Oban woman Susie Wolff joins Williams F1 team
Scottish racing driver Susie Wolff has signed for Williams as a development driver for Formula 1.
The Oban-born racer is one of only a handful of women who have driven in F1 in its history.
While her new role is a development one - involving aerodynamic trials and track tests - she has ambitions to start on the grid for Williams in the future.
Wolff, who is 29, said entering F1 was "a big dream of mine".
Wolff has already established herself among the world's top female racers; she currently drives in the German touring championship Deutsche Tourenwagen Masters (DTM), alongside David Coulthard and Ralf Schumacher.
She will continue to compete in the DTM, where she has driven for the past six years.
Williams team principal, Frank Williams said: "Susie is a talented racing driver who competes in one of the world's most fiercely-contested racing series [DTM].
"Susie will also attend a number of races with us."
Wolff made clear that F1 is a huge step up from the driving championships she is used to competing in.
She said: "Formula 1 is just a completely different league because it's the top championship in the world. The cars are the most advanced cars in the world; the fastest cars, so it's a lot more physically demanding and there's a lot more technical work going in in the background."
Wolff started racing when she was eight. Her father, John Stoddart owned a motorcycle dealership in Oban and raced bikes competitively.
She competed at karting championships as a child at the West of Scotland Kart Club, before earning a place in Formula Renault and then on to Formula 3. She joined the DTM series in 2006, and has been racing there ever since.
One day Wolff hopes to start a race in F1, but is determined not to "run before I can walk."
She said: "It's a dream of mine but I'm not going to look too far ahead in the future now. I've got goals to achieve first of all in my role as a development driver.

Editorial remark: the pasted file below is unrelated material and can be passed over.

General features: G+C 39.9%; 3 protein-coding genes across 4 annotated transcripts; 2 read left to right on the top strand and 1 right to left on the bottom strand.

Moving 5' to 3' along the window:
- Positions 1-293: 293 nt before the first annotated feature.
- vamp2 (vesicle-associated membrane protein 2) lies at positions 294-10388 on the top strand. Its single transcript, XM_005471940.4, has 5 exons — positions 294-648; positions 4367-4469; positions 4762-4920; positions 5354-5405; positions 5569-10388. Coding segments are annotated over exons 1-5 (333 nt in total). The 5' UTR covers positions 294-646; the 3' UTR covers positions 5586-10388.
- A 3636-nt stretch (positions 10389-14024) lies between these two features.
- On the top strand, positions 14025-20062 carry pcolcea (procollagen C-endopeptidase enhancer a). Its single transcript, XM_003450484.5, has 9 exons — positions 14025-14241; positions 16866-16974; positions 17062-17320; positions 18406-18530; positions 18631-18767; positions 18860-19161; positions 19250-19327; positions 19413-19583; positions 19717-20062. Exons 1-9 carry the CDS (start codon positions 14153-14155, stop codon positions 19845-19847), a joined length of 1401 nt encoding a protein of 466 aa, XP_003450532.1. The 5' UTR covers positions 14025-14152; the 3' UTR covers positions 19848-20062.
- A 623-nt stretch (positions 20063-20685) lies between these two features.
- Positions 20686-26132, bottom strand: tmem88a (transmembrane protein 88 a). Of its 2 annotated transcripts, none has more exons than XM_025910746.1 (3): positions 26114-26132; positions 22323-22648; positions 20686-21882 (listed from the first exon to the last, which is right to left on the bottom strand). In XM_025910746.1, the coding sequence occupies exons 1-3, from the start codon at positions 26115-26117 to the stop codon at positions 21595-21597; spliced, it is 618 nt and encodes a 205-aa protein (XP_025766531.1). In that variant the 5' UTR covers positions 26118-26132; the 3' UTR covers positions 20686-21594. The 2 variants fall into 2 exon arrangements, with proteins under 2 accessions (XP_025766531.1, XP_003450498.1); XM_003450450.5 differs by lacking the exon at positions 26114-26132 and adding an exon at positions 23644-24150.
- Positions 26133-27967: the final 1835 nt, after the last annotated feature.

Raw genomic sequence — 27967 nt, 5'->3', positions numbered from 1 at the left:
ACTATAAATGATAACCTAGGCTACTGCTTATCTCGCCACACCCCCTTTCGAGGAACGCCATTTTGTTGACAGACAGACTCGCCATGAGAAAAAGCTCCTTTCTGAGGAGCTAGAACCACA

"I've got a lot of experience but I still want to improve as a driver. I think this opportunity with Williams is a fantastic opportunity and it's up to me to take that with both hands.
"They've given me the chance to show want I can do in a Formula 1 car and it's up to me to prove that I possibly do have a chance to start a race for them."
Wolff follows another woman, Spaniard Maria de Villota, into the sport. She joined Marussia as a test driver for 2012.
However, the numbers of women involved in F1 are still low.
Only five women have entered F1 races in the past, the most prolific being Italian Lella Lombardi, who started 12 grand prixs in the 1970s.
The last woman to enter the F1 world championship was Italian Giovanna Amati in the 1992 season with Brabham.
Wolff said there were a "number of factors" which explained why women found it harder than men to break into motor racing.
She said: "The sheer fact that there aren't as many women racing means that there's less chance of the best rising to the top.
"You get a young girl who is really interested in motor sport; who has a passion for it, she watches Formula 1 races with her family at the weekend but she doesn't see any role models to inspire her to be involved in motor sport, or to make her believe that she could be involved."
However, Wolff points to a number of prominent women in F1, including Frank Williams' daughter and team board member, Claire Williams, to suggest that opportunities for women are improving in the sport.
"There are some quite powerful women in the team now and I think slowly but surely it's all starting to change in F1" she said.
In 2010 Monisha Kaltenborn was appointed CEO of the Sauber F1 team, the first woman to hold this role.
Wolff is married to Toto Wolff, a director of Williams, who recused himself from the board when decisions surrounding her appointment were made.
F1 boss Bernie Ecclestone said: "I am really looking forward to having her in Formula 1."